A publication of the Archaeological Institute of America
Off the Grid
The installation of a new heating system in the 1970s revealed a rich, millennia-old archaeological site under the famous Saint Pierre Cathedral in the Old Town of Geneva, Switzerland. After 30 years of excavation by the Cantonal Department of Archaeology, the site was opened to the public, revealing what Michel Etter, president of Thematis, which created the visitor experience, says is one of the most remarkable places in Europe. It was a place of worship well before the birth of Christianity, and Geneva was so central to the development of the religion—John Calvin preached from Saint Pierre in the sixteenth century—that it is often called the “Protestant Rome.”
Completely covered and protected by the cathedral, the site encompasses more than 30,000 square feet. Modern tunnels and galleries extend below the building to provide visitors with access to a variety of stratigraphic layers. The earliest artifacts go back to the Neolithic, when people first began to settle on the shores of Lake Geneva, and include an 1150 B.C. burial mound. Geneva later became a fortified settlement of the Gallic Allobrogian tribe, and the well-preserved grave of an Allobrogian chieftain, dating to around 100 B.C., can be found in situ below the cathedral choir. The Romans gradually occupied the town and built a variety of structures on the site, including a large edifice that was probably an official building. By the fourth century A.D., the site’s future was decided as a complex of episcopal buildings—monks’ cells, baptisteries, and cathedrals—took root. Centuries of near-constant development culminated in the construction of a single, large cathedral in A.D. 1000, and then the existing Gothic cathedral in the twelfth century. Remnants of many of these older buildings can be seen in the underground galleries, and illustrate how church architecture adapted to changes in ceremonies and habits. Among the sights are elaborate plumbing, mosaics, and decorative elements depicting birds, angels, and grapes.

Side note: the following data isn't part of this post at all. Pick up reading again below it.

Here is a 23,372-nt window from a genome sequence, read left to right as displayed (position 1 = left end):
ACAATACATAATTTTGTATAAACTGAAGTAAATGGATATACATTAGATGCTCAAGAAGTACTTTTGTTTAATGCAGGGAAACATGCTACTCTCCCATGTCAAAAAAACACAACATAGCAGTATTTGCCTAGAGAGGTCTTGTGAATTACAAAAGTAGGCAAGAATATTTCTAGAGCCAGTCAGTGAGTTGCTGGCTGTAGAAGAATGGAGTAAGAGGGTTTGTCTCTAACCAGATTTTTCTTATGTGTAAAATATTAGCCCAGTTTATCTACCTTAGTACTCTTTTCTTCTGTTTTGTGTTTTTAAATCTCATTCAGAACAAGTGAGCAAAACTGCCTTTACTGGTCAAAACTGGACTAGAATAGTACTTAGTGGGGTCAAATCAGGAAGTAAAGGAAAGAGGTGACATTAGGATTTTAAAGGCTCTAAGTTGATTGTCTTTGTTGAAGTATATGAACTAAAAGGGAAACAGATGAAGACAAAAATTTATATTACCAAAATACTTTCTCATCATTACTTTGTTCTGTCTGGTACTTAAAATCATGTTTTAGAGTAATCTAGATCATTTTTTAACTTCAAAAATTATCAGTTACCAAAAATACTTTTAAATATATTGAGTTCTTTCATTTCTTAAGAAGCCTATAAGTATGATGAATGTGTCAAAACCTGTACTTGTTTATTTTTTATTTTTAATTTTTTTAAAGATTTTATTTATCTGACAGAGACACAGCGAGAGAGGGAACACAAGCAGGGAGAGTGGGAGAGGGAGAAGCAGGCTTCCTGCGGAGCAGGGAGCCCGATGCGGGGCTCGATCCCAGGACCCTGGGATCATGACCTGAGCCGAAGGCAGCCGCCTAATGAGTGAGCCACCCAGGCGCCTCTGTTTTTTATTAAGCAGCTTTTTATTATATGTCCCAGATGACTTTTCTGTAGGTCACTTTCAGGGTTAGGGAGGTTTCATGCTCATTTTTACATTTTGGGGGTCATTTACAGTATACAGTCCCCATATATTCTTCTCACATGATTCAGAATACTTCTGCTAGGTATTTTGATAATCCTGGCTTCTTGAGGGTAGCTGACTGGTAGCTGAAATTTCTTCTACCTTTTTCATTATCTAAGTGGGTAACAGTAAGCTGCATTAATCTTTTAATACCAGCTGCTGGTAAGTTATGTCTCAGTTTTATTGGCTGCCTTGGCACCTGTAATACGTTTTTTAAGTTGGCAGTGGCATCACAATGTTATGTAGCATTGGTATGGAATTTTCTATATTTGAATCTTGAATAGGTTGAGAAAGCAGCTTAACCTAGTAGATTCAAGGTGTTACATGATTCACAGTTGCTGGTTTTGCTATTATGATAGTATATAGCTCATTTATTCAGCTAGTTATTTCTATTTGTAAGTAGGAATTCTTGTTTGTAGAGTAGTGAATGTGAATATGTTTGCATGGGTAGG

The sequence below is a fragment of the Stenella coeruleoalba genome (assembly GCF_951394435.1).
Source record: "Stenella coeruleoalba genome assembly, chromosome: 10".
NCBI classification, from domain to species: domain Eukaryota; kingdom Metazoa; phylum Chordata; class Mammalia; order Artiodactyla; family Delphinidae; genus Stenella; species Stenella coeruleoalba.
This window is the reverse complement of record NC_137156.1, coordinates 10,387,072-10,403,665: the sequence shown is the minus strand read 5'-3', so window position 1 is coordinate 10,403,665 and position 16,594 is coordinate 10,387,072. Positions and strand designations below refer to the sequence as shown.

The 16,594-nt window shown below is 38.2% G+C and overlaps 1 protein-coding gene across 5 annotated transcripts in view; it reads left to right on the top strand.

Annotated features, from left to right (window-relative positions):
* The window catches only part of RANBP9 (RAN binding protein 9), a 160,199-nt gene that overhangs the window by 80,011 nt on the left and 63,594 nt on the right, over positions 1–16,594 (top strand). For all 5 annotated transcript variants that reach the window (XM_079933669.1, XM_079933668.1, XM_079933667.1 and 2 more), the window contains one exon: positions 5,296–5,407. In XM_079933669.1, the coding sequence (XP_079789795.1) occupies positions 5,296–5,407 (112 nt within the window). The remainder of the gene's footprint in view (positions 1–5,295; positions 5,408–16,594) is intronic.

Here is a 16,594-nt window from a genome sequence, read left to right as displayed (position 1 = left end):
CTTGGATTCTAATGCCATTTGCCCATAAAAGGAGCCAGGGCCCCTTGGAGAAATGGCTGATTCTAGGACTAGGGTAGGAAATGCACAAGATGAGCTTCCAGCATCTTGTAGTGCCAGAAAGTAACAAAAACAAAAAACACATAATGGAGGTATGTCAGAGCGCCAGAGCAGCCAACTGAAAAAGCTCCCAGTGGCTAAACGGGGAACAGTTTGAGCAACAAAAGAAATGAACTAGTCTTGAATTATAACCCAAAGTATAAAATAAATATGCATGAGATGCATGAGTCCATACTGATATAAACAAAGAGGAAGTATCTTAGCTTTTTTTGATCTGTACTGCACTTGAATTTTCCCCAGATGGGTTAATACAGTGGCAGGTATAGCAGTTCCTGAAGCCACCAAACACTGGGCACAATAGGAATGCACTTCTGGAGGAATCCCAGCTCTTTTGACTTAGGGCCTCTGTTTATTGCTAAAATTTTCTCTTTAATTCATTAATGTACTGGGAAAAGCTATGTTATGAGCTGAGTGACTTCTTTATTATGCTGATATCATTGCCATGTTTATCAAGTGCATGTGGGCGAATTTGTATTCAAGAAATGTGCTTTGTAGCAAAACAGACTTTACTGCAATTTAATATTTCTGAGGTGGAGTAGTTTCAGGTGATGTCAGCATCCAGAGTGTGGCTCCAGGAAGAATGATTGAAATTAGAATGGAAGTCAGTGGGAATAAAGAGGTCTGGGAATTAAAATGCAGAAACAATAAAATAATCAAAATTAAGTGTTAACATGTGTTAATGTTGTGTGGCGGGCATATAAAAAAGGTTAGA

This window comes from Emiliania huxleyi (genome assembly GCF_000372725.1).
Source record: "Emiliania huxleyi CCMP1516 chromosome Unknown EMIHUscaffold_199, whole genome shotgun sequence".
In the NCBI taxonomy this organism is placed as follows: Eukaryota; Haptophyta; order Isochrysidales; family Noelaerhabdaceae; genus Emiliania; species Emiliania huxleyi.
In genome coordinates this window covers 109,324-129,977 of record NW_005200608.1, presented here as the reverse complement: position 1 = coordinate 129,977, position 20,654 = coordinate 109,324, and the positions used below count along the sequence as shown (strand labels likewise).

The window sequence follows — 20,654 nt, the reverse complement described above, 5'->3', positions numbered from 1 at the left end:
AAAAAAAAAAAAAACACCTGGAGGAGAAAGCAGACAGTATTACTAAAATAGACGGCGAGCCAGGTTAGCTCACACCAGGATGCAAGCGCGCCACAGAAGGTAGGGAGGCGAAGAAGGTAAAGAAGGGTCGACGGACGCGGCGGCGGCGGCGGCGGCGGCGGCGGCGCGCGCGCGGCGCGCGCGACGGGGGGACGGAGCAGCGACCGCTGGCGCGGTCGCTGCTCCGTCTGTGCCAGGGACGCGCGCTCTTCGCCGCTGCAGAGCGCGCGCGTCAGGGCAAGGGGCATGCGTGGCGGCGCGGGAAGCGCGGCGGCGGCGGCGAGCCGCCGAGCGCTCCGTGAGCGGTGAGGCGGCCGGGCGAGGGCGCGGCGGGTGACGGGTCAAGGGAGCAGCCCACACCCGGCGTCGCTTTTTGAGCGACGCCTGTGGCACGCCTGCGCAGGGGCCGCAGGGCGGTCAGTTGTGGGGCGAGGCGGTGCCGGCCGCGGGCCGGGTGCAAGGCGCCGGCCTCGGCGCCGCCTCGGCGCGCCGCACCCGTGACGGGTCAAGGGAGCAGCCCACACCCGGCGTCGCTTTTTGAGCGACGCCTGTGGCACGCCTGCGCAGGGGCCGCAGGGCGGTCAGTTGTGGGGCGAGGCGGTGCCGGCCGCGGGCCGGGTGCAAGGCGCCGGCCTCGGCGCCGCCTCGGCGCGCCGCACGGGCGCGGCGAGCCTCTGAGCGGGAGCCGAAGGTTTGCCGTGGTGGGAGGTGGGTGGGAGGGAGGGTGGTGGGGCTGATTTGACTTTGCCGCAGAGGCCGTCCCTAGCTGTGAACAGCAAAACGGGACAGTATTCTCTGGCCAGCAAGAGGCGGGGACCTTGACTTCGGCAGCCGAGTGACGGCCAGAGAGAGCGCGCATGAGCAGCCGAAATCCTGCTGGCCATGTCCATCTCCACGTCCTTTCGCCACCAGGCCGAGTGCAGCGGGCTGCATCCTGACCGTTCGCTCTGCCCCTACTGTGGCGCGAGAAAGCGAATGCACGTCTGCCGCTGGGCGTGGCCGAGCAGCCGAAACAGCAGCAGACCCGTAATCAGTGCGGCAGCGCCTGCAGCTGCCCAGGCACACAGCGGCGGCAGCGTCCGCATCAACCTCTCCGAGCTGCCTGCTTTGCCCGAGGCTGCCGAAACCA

While you’re there
History permeates Geneva’s Old Town, which surrounds the cathedral with a warren of cobblestone streets, historic buildings, sidewalk cafes, and views of Lake Geneva that have drawn people for millennia. Nearby are Bourg-de-Four Square, where visitors can shop and admire medieval fountains where there was once a Roman marketplace, and Maison Tavel, the oldest house in Geneva, now home to a museum dedicated to the city’s history.
Pirates of the Caribbean, evidence for the oldest Irishman, Iron Age Swiss cheese, India’s cannabis frescoes, and the Silk Road route to Nepal